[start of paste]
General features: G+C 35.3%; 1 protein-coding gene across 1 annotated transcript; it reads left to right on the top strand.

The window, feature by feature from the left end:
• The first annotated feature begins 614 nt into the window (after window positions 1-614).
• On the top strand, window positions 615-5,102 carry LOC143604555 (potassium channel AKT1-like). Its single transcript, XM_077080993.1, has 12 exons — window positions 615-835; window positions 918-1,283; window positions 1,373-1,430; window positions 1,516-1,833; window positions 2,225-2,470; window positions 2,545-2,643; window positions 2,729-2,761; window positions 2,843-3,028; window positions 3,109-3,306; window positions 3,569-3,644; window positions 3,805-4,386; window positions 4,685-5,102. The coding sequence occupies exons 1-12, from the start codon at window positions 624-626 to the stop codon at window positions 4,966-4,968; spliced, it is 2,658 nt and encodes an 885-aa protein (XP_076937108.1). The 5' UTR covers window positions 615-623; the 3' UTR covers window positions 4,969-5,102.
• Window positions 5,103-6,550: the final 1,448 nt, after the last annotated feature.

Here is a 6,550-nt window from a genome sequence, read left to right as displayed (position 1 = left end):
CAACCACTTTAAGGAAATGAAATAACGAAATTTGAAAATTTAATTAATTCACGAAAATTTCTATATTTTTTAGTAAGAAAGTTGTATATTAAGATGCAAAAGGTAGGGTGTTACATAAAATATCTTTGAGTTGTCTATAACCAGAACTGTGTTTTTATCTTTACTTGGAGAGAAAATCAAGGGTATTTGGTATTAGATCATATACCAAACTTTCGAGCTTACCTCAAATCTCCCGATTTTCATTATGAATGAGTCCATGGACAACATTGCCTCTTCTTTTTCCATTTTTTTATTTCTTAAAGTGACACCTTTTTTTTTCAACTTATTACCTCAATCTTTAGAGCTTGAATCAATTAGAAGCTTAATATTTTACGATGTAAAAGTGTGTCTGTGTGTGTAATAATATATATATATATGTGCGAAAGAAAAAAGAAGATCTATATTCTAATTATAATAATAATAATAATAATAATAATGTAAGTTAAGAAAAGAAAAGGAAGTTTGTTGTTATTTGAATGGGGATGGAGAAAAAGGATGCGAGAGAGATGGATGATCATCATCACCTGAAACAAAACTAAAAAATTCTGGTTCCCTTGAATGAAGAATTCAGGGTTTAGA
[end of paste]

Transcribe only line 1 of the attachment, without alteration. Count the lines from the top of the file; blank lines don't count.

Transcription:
General features: G+C 35.3%; 1 protein-coding gene across 1 annotated transcript; it reads left to right on the top strand.